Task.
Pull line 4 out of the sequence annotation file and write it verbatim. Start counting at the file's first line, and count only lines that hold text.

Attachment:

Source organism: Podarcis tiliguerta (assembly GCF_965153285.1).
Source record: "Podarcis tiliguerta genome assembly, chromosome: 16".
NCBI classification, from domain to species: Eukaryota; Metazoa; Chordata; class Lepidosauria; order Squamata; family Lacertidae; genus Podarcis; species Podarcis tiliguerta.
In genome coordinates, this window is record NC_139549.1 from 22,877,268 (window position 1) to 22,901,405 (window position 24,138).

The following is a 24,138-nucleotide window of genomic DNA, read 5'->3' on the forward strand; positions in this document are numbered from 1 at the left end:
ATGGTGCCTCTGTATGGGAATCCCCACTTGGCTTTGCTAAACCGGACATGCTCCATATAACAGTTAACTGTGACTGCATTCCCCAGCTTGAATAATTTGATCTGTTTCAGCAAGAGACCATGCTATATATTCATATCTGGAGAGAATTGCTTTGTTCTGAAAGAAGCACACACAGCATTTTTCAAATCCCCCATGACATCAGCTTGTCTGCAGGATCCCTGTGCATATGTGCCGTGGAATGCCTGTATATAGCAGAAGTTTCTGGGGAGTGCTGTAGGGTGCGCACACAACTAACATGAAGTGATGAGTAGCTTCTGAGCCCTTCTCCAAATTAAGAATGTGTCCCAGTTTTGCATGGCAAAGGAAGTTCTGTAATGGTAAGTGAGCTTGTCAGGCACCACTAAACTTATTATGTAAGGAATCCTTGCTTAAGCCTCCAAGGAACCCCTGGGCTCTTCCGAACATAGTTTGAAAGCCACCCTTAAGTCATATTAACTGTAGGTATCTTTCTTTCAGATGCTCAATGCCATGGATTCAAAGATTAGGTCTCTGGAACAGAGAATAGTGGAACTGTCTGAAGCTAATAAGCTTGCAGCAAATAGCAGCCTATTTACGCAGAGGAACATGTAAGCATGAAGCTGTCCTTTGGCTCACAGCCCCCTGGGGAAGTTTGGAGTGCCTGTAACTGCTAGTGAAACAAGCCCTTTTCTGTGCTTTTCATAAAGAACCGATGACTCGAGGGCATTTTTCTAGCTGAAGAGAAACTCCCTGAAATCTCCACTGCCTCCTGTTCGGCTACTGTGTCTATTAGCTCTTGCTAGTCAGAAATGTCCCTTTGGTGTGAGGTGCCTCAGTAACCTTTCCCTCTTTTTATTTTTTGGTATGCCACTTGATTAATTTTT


In genome coordinates, this window is record NC_139549.1 from 22,877,268 (window position 1) to 22,901,405 (window position 24,138).